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Workshop Development #93: Miter saw dust hood plumbing installed, workbench mods, and a new tool!

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Blog entry by dbhost posted 174 days ago 884 reads 0 times favorited 6 comments Add to Favorites Watch
« Part 92: SCMS Dust hood completed and installed. Part 93 of Workshop Development series Part 94: Rolling clamp cart mostly done, except for the rolling part. »

I have a fresh post up on http://daves-workshop.blogspot.com/2014/03/miter-saw-dust-hood-plumbing-complete.html

Quick summary though. The ducting for the miter saw dust hood is done, tied into the original system. With that part of the bench done,

I have started moving hand held power tools off of the workbench, and no to the miter saw bench cubby. I spent some time reorganizing some items, and finally am able to at least give you a peek at the plywood scrap shelf on the base of the main workbench. It’s not fancy, it is literally made up of scraps I sources out of the cutoff bin, but it really solidifies the bench, and provides the storage I so desperately need!

And lastly, Harbor Freight strikes again, and this time it is a home run with the variable speed oscillating multifunction tool. Not a fine woodworking tool, not something I will use a lot, but it is helping me do a job I was not having any luck getting done!

-- My workshop blog can be found at http://daves-workshop.blogspot.com



6 comments so far

View NormG's profile (online now)

NormG

4094 posts in 1631 days


#1 posted 174 days ago

Wow, lot of work, looks great

-- Norman

View GrandpaLen's profile

GrandpaLen

1494 posts in 900 days


#2 posted 174 days ago

Dave,
You’re coming down the home stretch. I believe you’ll make it just in time to start the Spring yard work.
The effort you’ve put into your shop has to be very rewarding.

Thanks for sharing your journey and I’m gonna hang out and watch you finish up.

Best Regards. – Grandpa Len
Work Safely and have Fun.

EDIT: I bet that saw dust won’t stick around long enough to realize the your vertical lift isn’t plumb. ;-)

-- Mother Nature should be proud of what you've done with her tree. - Len ...just north of a stone's throw from the oHIo, river that is, in So. Indiana.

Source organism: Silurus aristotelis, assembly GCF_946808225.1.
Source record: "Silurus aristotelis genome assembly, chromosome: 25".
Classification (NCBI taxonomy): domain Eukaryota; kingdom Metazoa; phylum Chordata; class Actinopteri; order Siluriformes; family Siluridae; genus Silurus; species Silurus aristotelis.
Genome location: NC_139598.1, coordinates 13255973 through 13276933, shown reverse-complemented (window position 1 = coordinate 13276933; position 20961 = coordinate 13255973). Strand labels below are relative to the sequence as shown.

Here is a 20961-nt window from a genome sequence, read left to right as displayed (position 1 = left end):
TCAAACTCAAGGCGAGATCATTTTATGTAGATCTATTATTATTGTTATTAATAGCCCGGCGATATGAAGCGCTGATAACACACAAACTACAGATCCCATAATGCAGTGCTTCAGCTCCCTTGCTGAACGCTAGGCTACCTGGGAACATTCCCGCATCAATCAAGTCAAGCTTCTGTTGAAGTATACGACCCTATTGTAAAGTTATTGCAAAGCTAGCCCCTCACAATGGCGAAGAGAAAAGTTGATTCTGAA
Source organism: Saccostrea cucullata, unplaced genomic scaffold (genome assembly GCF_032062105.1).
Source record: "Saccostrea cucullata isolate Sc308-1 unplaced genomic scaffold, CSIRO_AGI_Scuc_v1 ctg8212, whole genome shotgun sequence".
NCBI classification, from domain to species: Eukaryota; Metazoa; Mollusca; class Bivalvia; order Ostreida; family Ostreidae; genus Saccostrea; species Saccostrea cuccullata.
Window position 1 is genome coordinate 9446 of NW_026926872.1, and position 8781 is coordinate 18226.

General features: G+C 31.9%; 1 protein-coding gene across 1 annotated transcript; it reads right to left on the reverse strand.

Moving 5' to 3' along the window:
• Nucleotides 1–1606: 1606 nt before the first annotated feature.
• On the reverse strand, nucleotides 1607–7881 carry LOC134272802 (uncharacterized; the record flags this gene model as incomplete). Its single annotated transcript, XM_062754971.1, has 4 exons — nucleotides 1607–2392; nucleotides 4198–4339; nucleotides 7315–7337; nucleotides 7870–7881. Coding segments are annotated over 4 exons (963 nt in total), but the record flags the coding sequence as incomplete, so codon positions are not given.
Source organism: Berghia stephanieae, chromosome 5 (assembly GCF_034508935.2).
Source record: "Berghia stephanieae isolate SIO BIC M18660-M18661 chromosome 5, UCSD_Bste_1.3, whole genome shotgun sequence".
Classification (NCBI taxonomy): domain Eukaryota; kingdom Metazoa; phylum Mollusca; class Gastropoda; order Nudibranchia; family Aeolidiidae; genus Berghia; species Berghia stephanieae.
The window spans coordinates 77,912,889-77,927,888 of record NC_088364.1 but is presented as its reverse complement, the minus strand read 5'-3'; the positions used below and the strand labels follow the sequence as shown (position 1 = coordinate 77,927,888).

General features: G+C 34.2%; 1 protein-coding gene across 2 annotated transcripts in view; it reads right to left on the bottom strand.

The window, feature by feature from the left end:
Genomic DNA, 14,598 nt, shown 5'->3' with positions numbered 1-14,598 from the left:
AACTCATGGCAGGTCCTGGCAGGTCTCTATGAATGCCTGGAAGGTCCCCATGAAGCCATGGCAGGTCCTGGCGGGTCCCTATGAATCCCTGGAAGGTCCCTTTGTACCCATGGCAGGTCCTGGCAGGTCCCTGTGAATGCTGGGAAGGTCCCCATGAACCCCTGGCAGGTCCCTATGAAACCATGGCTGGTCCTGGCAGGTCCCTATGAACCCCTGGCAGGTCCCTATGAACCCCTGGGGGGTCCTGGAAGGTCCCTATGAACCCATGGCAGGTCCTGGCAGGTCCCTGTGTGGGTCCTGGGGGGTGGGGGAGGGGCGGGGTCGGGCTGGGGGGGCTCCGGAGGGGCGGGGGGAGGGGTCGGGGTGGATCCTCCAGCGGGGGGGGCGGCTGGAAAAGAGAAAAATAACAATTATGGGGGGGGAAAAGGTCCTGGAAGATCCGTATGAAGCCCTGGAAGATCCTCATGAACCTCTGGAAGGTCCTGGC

View dbhost's profile

dbhost

5378 posts in 1859 days


#3 posted 174 days ago

LOL… I bet not! I tested it already cleaning up the dust made doing the plumbing work, and it works quite admirably…

I am at the point now I need to finish with the miter saw bench drawers, get them populated, and get the non powered wall insulated, but the shop, while not fully done, is quite functional at this time! I will be celebrating with a cold one tomorrow.

-- My workshop blog can be found at http://daves-workshop.blogspot.com

View DocSavage45's profile

DocSavage45

4889 posts in 1470 days


#4 posted 174 days ago

Think you will ever be done? :-) I have some HF tools to serve that same purpose. Some excellent, others well when I have the money. LOL!

-- Cau Haus Designs, Thomas J. Tieffenbacher

View Roger's profile

Roger

14318 posts in 1431 days


#5 posted 173 days ago

One hell-of-a-blog. Lotsa nice pipe work for your dust collection also.

-- Roger from KY. Work/Play/Travel Safe. Kentuk55@bellsouth.net

View Jim Bertelson's profile

Jim Bertelson

3643 posts in 1792 days


#6 posted 172 days ago

You are coming along nicely. In particular, the work you have put into the ducting should pay off. If I ever get totally settled as to where everything is going to be, I think I will substitute hard stuff for the flexible stuff. When I first put in my system it had to cross a lot of places where things were stored, and the flexible stuff allowed more gerrymandering of the course. Actually, my air flow is acceptable even the way it is, so I haven’t been in a hurry to change things. But I like your use of off the shelf pipe.

As I work in the shop there are a few things I have noticed. Some power tools are best placed on a shelf, and kept plugged in because they are used so frequently. Since my work flow revolves largely around my multi-purpose bench, that is where I keep things.

My oscillating tool doubles as a detail sander, so it actually stays out and plugged in. It is temporarily on a shelf on my old built in bench that was here when I bought the house. It is plugged into the multipurpose bench, though, since it is immediately adjacent.

My goto sander, the PC 394 low profile random orbital sander stays plugged in and on a shelf in the multipurpose bench, along side my custom wooden box of nails for the nailers.

My pin, brad, and finishing nailers are all plugged into air and on shelves in the multipurpose bench as is a blower nozzle. The compressor is housed in the multipurpose bench and ready to go. I just put together an bunch of fittings so they could all stay plugged in.

My impact drivers and screwdrivers are out by their charger, and ready for use.

I put some near junk plywood shelves into my old workbench, and into the built in bench years ago, just like you have. It is quick, cheap, and easy to do…........a no brainer.

This particular arrangement works for me because I have a dedicated work area, the multipurpose bench, that is out in the open, electrified, with compressed air, attached to the DC, and the top doubles as a downdraft table. I would love to have a duplicate of that bench in La Conner, but it is never going to happen, due to space requirements there, and the amount of work that went into that bench. It was worth it, but I will never do it again in this life time…......

I will have to revisit that bench in a blog at some time, because it has mutated slightly over time and is a unique piece of gear…........

-- Jim, Anchorage Alaska

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